Every night Detective Devan Burke drives through the Naughty Latte espresso bar. Bikini barista, Luci Lombart, gives him what he wants, coffee poured into a rich fantasy life. Her innocent smile reminds him of a time before he used a cane to walk. When her latte stand is robbed, the suspect escapes but takes her purse with her personal info with him. Devan fears he may come after Luci and complete the interrupted attack.
Luci is careful not to let anyone get too close, especially not the handsome detective in a violent profession. But Luci's drawn to Devan, a wounded soul with a big heart. Committed to always be self-reliant, to never be under anyone's control, Luci is determined to finish her medical degree with or without her barista job. With her holistic training, is she the one who can heal Devan inside and out?
Excerpt:Shot in the Dark was a national RWA contest winner in Emerald City, Cleveland and Toronto writing contests and has hit #1 in Romantic Suspense on Amazon.
He’d planned to order something different. Breaking out of the box. But who the hell was he kidding? He was a box kind of guy. “Yeah, fine. Triple-shot latte, extra hot, two packs of sugar.”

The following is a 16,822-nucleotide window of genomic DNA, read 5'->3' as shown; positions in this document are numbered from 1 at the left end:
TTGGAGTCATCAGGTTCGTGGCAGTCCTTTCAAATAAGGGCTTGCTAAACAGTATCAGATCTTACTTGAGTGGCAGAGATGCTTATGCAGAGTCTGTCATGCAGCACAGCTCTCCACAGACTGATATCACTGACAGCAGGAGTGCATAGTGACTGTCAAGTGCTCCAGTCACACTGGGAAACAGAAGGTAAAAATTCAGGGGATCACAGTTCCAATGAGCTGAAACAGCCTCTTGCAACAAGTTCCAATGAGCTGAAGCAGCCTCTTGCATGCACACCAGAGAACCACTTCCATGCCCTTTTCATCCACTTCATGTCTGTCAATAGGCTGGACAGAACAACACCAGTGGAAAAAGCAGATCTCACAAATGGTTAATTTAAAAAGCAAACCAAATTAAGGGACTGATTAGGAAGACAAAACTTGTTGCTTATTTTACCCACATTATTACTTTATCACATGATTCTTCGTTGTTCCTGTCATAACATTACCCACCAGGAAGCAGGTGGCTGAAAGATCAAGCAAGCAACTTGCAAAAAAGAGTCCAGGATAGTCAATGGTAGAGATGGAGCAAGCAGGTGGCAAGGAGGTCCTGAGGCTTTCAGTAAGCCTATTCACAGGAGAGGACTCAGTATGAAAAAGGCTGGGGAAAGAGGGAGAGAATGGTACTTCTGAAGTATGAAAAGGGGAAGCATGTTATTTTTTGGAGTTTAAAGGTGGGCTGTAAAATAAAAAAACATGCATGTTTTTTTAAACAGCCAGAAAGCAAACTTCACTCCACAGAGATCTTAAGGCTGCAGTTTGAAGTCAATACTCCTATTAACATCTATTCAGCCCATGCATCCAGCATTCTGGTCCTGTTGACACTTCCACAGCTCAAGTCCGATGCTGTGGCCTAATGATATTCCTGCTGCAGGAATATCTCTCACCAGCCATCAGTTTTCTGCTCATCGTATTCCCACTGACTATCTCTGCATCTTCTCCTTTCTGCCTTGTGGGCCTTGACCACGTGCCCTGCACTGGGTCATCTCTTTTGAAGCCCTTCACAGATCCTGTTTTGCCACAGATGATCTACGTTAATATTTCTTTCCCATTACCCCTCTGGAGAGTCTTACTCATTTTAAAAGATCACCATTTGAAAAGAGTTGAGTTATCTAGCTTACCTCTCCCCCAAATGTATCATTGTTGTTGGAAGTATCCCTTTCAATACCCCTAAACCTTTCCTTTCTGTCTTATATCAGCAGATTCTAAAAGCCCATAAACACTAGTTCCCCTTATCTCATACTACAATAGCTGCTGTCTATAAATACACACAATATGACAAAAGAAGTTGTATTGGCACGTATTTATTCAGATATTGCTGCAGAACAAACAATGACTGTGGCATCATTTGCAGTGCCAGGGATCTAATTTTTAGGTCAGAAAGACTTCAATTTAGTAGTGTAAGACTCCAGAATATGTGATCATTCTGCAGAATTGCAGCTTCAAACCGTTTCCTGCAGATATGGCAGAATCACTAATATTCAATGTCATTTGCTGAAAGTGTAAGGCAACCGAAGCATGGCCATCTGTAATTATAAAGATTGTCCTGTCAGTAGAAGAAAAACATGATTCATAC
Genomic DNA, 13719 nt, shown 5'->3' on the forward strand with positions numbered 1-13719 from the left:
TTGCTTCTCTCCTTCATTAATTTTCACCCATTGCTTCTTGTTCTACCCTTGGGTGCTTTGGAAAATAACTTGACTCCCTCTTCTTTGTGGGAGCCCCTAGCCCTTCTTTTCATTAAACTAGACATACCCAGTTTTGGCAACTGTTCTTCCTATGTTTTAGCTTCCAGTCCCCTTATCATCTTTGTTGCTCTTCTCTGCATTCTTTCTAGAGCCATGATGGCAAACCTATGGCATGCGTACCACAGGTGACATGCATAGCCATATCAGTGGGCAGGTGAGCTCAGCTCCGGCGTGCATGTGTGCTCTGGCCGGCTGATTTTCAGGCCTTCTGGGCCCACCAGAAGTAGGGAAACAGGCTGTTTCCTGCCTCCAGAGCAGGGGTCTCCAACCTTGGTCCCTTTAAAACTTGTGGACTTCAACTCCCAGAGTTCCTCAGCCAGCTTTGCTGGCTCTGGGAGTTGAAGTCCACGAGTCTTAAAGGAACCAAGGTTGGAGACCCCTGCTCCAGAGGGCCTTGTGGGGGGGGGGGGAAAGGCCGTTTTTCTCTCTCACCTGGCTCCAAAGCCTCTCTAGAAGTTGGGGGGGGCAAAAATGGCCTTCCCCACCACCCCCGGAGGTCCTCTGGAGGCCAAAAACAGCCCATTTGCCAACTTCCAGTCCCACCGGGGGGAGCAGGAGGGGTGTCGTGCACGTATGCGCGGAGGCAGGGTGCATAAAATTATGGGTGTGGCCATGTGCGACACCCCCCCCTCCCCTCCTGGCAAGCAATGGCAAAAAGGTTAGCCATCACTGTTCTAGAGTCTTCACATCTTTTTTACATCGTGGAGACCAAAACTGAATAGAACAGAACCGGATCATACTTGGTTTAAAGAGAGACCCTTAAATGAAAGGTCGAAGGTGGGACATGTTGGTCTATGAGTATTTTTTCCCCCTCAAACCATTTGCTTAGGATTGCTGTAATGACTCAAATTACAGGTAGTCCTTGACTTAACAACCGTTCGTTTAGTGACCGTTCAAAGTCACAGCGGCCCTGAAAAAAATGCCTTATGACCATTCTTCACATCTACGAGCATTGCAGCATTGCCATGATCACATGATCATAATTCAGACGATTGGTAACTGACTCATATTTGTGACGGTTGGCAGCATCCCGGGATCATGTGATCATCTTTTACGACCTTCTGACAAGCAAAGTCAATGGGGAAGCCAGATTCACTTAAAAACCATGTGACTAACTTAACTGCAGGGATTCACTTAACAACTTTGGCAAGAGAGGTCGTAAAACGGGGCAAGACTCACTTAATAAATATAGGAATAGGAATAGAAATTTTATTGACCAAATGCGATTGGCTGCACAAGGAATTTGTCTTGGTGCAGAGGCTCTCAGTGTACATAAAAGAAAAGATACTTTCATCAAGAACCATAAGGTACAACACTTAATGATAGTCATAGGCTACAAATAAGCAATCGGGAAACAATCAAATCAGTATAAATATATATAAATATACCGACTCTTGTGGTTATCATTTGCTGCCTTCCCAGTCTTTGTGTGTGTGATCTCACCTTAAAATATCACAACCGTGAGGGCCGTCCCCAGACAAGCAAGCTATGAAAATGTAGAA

“You order the same thing every night. Hot and sweet, just like you. I got it, handsome.” She turned toward the espresso machine and thumped the grounds into the disposal, then flipped on the grinder to pulverize the beans for his drink. He could just see the waistband of her pink knit shorts. It made him wish he had a pick-up truck. The view would be much better.
Handsome. Right. Hot and sweet. Bullshit.
Women had once referred to his ruddy, shadowy looks as handsome. Now, he knew he looked like he felt— crap. His dark eyes burned and were always red-rimmed. His dreams wouldn’t let him sleep more than a few hours at a time. That’s why he’d gone into work two hours early, and then decided to call it a night ten minutes before eight. He couldn’t sleep. No woman would want to screw him. What else was there to do other than push more paper around his desk?
He glanced at the cane propped against the front seat, frowned, and knocked it to the floor. The doctors told him his rehab would go smoother if he actually showed up at physical therapy on a regular basis. He’d tried it for a while, but the pain was still there, and the doctors couldn’t tell him why. He’d stick with the whiskey. At least he knew that would work to ease the pain.
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